By exploiting legal loopholes to target the super-rich, developers are ravaging New York and its people
432 park avenue arturo pardavila
Source: Arturo Pardavila
A preposterous Mussolini balcony pokes out of the top of the most expensive home in America, offering high-altitude views across Central Park. The air may be thin up here, but the architecture is cloyingly thick with allusions to Manhattan’s golden age of skyscrapers: limestone slabs rise in clumsy setbacks to a faux Art Deco crown. ‘Architecture is a banquet and most architects are starving to death’, says the building’s architect, Robert Stern, who has stuffed his face at the table of historical allusion and vomited the half-digested results across the skyline.
‘From Hudson Yards to Billionaires’ Row, these towers are the totemic markers of a period in which real estate is the ultimate asset’
Topped with a $238-million apartment, 220 Central Park South represents the grotesque pinnacle of New York’s current wave of supertall, super-skinny, super-expensive towers, a brazen eruption of etiolated beanpoles that has sprouted along Billionaires’ Row and the southern fringes of Central Park over the last few years. These silos for the super-rich might not come as a surprise: form has always followed finance in Manhattan. But these towers signify a new species of steroidal safety deposit box architecture, the iniquitous extrusion of excess capital into a physical bar chart of inflated land values and free-market planning regulations.
The impact became evident when a wall of shade formed by the monolithic ranks of towers began to eclipse the southern side of Central Park. Stern was unfazed: ‘People don’t come to Manhattan to get a suntan’, he says. ‘Besides, we need room for aspiration. A lot of people can’t afford these apartments, but they aspire to them.’
Aspiring to a multi-million-dollar shoebox in the clouds might keep Stern and his team motivated, but it doesn’t do much for the average New Yorker. Development boosters claim these gilded sky mansions ‘give back’ to the city via the trickle-down benefits of luring ever more ultra-high-net-worth individuals to reside here and pay taxes. In reality, they are bloated monuments to tax evasion. Thanks to arcane condo taxation policies, billionaire hedge fund manager Ken Griffin’s $238-million fourstorey pad at the top of Stern’s tower is taxed as if it were worth only $9.4 million, while those in poorer areas are shafted at much higher rates.
Rubbing salt in the wound, the city’s so-called ‘inclusionary’ housing policy does little to redress the balance. A dreaded Faustian pact, like the UK’s Section 106, it is a doomed bargaining tool that naively banks on developers having an altruistic bone in their bodies and being willing to cough up a small percentage of affordable housing. As with Section 106, the rules are wide open to negotiation and the side with the most expensive lawyers (guess who!) wins. Developers can gleefully slash the amount of affordable housing on the grounds of ‘financial viability’ or pay in lieu to build low-income housing in less desirable areas. As a reward for their begrudging co-operation, they are free to pile more floors atop their teetering towers.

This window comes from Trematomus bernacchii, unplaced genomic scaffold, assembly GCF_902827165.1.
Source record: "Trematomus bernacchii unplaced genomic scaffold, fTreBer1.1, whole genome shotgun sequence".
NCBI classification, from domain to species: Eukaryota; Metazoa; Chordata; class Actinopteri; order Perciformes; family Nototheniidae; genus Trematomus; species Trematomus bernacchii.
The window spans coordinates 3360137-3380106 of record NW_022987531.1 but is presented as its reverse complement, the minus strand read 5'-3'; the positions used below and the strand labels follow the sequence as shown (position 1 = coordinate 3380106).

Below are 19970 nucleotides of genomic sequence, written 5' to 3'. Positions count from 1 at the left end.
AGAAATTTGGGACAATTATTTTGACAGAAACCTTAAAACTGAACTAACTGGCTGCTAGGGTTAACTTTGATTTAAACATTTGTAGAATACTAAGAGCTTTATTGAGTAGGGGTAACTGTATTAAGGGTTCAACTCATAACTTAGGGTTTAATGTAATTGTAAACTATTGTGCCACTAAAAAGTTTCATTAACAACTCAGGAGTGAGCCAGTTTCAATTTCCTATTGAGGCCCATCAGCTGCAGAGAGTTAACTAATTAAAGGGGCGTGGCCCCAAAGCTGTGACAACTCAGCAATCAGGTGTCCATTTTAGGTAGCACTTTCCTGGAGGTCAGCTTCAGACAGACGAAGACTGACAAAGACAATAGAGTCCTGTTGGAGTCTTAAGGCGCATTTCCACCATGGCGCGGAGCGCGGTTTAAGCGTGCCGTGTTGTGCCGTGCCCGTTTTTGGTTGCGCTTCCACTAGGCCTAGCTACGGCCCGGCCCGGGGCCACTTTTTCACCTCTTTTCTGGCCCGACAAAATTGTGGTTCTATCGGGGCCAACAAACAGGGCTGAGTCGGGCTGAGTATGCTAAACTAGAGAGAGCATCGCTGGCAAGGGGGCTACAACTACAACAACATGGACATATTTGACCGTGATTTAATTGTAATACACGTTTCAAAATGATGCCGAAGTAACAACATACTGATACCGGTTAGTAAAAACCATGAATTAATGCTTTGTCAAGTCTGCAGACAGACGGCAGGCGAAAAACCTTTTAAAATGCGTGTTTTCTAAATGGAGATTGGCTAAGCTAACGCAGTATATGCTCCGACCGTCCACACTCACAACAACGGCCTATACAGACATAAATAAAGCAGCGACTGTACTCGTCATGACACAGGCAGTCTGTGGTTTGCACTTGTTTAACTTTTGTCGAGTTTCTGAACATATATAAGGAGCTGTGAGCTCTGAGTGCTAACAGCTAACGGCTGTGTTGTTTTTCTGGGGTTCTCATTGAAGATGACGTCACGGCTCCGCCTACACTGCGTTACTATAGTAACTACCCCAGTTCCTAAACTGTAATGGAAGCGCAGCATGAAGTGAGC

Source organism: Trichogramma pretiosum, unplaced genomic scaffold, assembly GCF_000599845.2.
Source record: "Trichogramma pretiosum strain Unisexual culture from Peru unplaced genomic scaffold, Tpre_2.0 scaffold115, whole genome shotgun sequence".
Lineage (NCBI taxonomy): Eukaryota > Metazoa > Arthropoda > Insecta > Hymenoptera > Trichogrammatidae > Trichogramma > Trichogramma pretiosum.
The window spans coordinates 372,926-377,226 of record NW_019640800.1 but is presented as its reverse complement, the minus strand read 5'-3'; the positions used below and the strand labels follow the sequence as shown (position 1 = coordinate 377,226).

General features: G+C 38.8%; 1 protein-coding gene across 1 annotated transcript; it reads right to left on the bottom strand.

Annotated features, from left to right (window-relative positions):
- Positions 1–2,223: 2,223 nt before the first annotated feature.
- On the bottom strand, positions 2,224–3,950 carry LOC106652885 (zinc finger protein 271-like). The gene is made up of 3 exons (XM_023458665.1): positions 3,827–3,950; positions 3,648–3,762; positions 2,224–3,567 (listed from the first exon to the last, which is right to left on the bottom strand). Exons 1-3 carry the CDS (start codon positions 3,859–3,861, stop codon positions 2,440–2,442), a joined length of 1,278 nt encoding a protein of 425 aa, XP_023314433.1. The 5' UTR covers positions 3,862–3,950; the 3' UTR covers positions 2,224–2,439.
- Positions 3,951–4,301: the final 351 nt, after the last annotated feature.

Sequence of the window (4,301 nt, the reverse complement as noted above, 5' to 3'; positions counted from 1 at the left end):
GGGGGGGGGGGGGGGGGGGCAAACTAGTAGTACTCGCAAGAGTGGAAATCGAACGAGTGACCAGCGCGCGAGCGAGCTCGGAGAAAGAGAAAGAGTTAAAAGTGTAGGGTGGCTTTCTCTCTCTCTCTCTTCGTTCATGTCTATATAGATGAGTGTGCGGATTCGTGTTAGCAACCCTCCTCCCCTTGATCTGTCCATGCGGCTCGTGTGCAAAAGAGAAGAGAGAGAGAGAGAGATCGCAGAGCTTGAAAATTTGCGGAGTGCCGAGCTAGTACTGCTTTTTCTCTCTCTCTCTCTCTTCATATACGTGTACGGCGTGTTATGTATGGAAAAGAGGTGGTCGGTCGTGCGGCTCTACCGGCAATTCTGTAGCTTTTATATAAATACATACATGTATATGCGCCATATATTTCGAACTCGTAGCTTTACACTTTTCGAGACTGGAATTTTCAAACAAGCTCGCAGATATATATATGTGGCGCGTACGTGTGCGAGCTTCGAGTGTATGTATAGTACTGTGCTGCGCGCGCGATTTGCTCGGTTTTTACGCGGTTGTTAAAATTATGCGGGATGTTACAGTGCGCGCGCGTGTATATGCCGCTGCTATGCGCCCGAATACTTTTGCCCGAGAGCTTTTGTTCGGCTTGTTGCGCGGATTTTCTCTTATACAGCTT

The bureaucratic bounties go on. Another rule allows the buildings to be extended even higher on grounds of needing additional ‘mechanical’ space. For some inexplicable reason, floors dedicated to structural and mechanical purposes do not count against the total allowable size. As a result, architects enlarge these voids to push penthouses nearer to the clouds, raising their value in the process. About a quarter of the floors in Rafael Viñoly’s 432 Park Avenue are empty – 90 vertical metres of overpriced air.
‘These silos for the super-rich might not come as a surprise: form has always followed finance in Manhattan’
But the most iniquitous part of this litigious horse-trading, envelope-inflating and loopholeexploiting system is that it happens behind closed doors, with no public scrutiny. The US tradition of individual freedoms and indisputable rights means the whole planning process operates on an as-of-right basis. Codes are written, developers find ways to exploit them, and the public is powerless as the unintended effects are wrought in increasingly swollen shafts of glass and steel above their streets.
New York City is by no means alone. But, as the cradle of the skyscraper and a safe haven for surplus cash, it is here that the symptoms of financialisation are most painfully visible. The latest pernicious product of the system is the $25 billion redevelopment of Hudson Yards, proudly promoted as the largest and most expensive private real-estate project in US history. Conceived as a citadel of luxury apartments, offices and shops – where you can spend five figures on a watch and $800 on a haircut – it feels like a malignant glass tumour, sucking the life out of Manhattan’s west side. Backed by Oxford Properties Group, a Canadian investment company owned by the Ontario municipal workers’ pension fund, it is a moneymaking machine without the slightest desire to make a piece of the city for New Yorkers. And the project somehow benefited from almost $6 billion in state funding and tax breaks.
From Hudson Yards to Billionaires’ Row, these towers are the totemic markers of a period in which real estate is the ultimate asset class, more valuable than all the world’s stocks, shares and securitised debt combined. In a damning indictment of society’s priorities, these rampant vehicles for ceaseless wealth accumulation are burgeoning while homelessness is at its highest level since the Great Depression. They are the glass and steel shrines to an age when the capital of capitalism finally consumed itself.
This piece is featured in the AR September issue on money – click here to purchase your copy today